In the Beginning

In the beginning there was a girl. She liked to write. A lot. And she would spin out these stories, some short, some long, all a little bizarre. She would write and write and squirrel away her little oddities like nuts for an oncoming winter. These stories sat in their places, on her hard drive, loved by their creator but otherwise ignored. The girl kept writing. She knitted together dark realities with characters full of heart. Long, lonely roads and scary places full of ghosts and tricksters and hope and twisting dreamscapes. She wrote of conspiracies and long odds overcome by unstoppable human spirit. She wrote of common places filled with uncommon magic, and wild forests that whispered if you listened close enough. And they were rich and vibrant and touched with the writer’s singular spark, her essence, her gift–given to all humans–of creation. But still they gathered virtual dust, the writer too busy, too overwhelmed by life, too scared to let them loose into the world.

But then, one day, one of her stories gathered all of its courage and approached its maker.

“Writer!” it yelled, at the top of its imaginary voice. “I want to be read! I want to be known! Why do you keep us here, hidden in your digital desk drawer, away from the world? Are you ashamed of us?”

The writer girl, taken aback for she had never had one of her stories address her so, said, “Why… why of course not! I love you! I love all of you. I only want to protect you from the world. It can be a mean and nasty place. I don’t want you to get hurt.”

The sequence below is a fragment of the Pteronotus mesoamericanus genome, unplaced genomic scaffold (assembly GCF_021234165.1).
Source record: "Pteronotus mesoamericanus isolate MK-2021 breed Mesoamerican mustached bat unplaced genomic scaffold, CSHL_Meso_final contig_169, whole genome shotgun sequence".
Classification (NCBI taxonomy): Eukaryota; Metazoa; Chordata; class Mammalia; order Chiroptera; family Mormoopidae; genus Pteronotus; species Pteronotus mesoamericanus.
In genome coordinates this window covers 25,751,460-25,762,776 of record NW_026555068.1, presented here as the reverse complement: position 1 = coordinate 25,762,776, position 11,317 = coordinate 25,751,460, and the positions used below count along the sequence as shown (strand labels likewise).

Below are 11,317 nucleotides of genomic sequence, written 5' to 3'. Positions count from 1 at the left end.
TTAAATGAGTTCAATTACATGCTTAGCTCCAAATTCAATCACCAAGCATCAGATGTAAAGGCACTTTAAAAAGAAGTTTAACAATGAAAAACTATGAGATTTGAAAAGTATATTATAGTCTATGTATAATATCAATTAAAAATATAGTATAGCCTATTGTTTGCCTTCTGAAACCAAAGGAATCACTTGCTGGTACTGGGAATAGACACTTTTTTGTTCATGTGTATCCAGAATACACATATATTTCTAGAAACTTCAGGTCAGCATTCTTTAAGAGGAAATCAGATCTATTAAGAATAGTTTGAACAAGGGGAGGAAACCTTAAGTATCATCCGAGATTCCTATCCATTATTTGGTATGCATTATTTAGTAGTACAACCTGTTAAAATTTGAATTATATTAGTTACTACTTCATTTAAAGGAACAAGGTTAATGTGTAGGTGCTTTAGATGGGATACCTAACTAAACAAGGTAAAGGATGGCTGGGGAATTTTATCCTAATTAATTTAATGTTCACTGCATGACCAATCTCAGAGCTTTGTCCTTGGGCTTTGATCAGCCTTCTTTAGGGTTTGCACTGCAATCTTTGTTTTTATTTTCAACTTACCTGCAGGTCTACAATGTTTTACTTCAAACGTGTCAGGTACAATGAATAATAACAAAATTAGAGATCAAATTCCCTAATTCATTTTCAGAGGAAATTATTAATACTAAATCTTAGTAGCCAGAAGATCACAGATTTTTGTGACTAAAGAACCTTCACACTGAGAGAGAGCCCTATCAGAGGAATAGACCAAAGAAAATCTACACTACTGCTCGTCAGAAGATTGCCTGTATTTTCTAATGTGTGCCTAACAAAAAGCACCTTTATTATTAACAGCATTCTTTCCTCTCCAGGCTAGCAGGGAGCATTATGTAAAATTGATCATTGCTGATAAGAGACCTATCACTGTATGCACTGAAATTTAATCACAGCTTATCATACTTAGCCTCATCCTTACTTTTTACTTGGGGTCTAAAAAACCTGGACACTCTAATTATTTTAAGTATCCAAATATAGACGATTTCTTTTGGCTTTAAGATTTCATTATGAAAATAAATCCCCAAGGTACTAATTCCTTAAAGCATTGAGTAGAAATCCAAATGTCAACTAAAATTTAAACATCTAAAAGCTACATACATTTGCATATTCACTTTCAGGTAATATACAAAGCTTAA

The story stared at its maker nonplussed. “But… but,” it sputtered, “How can we be truly alive if we are not read? How can we be real if no one ever hears our tales? Why bother to make us at all? This is no life for a story. We are pale and underfed. We need to be embraced by other minds, to be known and interpreted and lived in the hearts of others. Even if we are not all of us loved by every reader, we are all but dead if we aren’t given a chance.”

The writer was chastened. She thought and thought and tried to find a way around her dear story’s logic, but came up with nothing. She had to agree, she had mistreated her darlings by huddling them away like so much dragon treasure, never to go out and see what in the wide world they could make of themselves. She had done them all a grave disservice.

And so, she decided, she would allow this one to go forth like a scout, to see what he could see, and to report back his findings. And the story was happy, eager to blaze a new path his fellow story friends might follow.

The writer sucked up her courage now, and found a brand new fancy cover for him to wear out. The story was pleased, so emboldened now with his new duds, and his last once-over given by his loving writer-mother to make sure he was perfectly formatted and not a comma out of place. She embraced her brave, wild story and promised to always love him and support him, whatever he might choose for his life now that he was so grown up. And then, with a final kiss and a tear in her eye, like a young mom taking her baby to school for the first time, she released him. It was time for the story to have his own adventures, for good or ill, in the minds and hearts of all who would read him.

I have a new short story to be released on Amazon very, very soon. I will update with information about my new brave little tale once the Gods of Amazon see fit release it for sale. Thank you, as always, for your support!


About akfrancis

I write fiction, drink coffee, herd kids and furry creatures, and try to make the world a little better than I found it.
This entry was posted in Inspiration, Writing Life and tagged , , , , , , , , , . Bookmark the permalink.

One Response to In the Beginning

  1. It is about time! I was beginning to wonder if the stories were real…or if you had locked them away like a much maligned step-story. I am so glad that you are allowing your darlings to see the light of day. I have heard that stories do grow better and stronger with a little fresh air and attention, like all living things do.

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